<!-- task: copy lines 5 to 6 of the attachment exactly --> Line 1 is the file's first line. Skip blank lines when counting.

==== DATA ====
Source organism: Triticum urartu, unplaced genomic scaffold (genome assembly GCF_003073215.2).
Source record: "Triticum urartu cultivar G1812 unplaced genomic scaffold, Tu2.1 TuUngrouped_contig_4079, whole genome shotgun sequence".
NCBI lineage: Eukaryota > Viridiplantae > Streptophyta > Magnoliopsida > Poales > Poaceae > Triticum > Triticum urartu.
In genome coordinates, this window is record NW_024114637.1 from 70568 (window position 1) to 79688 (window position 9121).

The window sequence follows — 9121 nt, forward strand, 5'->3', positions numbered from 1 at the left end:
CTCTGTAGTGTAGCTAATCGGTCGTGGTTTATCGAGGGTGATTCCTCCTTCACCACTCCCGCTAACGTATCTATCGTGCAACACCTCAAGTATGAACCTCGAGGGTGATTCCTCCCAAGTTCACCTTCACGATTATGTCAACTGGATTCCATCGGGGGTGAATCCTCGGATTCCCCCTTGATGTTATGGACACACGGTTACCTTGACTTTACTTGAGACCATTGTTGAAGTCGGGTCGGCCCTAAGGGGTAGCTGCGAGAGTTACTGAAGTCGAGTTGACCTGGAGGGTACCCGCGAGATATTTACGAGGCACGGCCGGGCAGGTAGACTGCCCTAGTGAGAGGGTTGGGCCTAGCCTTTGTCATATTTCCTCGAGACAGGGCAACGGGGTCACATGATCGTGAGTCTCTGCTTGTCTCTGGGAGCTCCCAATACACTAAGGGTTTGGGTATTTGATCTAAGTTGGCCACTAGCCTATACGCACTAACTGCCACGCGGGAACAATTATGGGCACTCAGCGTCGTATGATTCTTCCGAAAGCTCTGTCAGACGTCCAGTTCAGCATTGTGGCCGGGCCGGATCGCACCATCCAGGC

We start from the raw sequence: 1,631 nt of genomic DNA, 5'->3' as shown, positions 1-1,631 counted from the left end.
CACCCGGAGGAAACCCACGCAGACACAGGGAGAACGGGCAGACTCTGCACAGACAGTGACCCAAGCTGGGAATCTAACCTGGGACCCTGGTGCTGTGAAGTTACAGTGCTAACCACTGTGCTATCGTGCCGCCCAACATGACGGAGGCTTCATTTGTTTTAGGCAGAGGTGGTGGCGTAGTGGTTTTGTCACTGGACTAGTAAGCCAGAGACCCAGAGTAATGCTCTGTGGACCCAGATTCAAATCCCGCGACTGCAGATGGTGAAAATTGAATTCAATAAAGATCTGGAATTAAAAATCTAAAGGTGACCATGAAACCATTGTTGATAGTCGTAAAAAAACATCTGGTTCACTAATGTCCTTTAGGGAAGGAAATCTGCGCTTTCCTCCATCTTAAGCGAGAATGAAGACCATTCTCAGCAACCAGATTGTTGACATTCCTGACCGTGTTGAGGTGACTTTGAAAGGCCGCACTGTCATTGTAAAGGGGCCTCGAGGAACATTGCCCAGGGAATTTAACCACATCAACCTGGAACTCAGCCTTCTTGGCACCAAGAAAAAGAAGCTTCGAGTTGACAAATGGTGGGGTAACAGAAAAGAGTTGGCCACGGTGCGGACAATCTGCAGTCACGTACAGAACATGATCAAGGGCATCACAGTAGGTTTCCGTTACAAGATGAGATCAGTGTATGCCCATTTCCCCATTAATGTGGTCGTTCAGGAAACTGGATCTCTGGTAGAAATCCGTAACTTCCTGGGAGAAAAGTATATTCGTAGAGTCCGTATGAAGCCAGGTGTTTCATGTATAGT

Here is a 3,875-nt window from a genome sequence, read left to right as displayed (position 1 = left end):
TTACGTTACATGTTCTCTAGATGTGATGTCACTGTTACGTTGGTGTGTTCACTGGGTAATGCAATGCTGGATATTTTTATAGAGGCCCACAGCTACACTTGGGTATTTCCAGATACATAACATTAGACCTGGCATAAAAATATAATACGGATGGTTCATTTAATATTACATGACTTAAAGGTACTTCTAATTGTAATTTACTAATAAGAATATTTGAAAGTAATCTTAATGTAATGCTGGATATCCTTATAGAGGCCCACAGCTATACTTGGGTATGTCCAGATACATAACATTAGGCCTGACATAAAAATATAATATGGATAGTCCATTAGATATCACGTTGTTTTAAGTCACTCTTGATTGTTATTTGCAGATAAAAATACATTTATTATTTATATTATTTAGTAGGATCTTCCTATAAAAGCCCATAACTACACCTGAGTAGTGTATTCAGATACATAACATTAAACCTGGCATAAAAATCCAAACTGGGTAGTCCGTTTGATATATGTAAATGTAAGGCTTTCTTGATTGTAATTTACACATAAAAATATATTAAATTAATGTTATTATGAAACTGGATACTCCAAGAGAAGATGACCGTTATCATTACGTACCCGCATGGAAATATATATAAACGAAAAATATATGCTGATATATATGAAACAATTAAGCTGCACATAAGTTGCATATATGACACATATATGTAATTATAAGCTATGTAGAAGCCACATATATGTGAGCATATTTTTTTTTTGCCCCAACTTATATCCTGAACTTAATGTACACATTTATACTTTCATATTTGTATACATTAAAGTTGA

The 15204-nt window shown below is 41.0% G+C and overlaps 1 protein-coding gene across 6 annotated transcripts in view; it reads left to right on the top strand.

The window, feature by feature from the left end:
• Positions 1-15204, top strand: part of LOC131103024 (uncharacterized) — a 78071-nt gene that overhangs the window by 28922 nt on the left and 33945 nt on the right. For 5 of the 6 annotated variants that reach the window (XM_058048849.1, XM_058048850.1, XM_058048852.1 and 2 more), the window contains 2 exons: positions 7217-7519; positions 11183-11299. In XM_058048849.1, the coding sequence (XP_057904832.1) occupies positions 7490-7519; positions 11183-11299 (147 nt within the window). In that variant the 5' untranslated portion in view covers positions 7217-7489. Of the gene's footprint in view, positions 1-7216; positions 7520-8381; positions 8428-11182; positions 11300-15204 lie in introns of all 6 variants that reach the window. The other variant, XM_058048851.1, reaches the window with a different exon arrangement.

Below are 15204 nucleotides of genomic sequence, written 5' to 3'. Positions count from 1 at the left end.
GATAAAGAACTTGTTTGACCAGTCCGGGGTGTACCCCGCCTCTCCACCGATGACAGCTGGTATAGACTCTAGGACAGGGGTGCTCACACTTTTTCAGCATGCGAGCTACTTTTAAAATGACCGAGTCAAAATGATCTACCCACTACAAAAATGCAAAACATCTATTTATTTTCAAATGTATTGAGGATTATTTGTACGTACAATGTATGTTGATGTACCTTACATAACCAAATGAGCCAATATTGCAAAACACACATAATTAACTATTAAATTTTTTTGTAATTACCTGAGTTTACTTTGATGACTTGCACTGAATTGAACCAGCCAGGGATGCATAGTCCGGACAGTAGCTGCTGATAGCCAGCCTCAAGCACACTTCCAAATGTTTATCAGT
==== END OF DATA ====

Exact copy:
The window sequence follows — 9121 nt, forward strand, 5'->3', positions numbered from 1 at the left end:
CTCTGTAGTGTAGCTAATCGGTCGTGGTTTATCGAGGGTGATTCCTCCTTCACCACTCCCGCTAACGTATCTATCGTGCAACACCTCAAGTATGAACCTCGAGGGTGATTCCTCCCAAGTTCACCTTCACGATTATGTCAACTGGATTCCATCGGGGGTGAATCCTCGGATTCCCCCTTGATGTTATGGACACACGGTTACCTTGACTTTACTTGAGACCATTGTTGAAGTCGGGTCGGCCCTAAGGGGTAGCTGCGAGAGTTACTGAAGTCGAGTTGACCTGGAGGGTACCCGCGAGATATTTACGAGGCACGGCCGGGCAGGTAGACTGCCCTAGTGAGAGGGTTGGGCCTAGCCTTTGTCATATTTCCTCGAGACAGGGCAACGGGGTCACATGATCGTGAGTCTCTGCTTGTCTCTGGGAGCTCCCAATACACTAAGGGTTTGGGTATTTGATCTAAGTTGGCCACTAGCCTATACGCACTAACTGCCACGCGGGAACAATTATGGGCACTCAGCGTCGTATGATTCTTCCGAAAGCTCTGTCAGACGTCCAGTTCAGCATTGTGGCCGGGCCGGATCGCACCATCCAGGC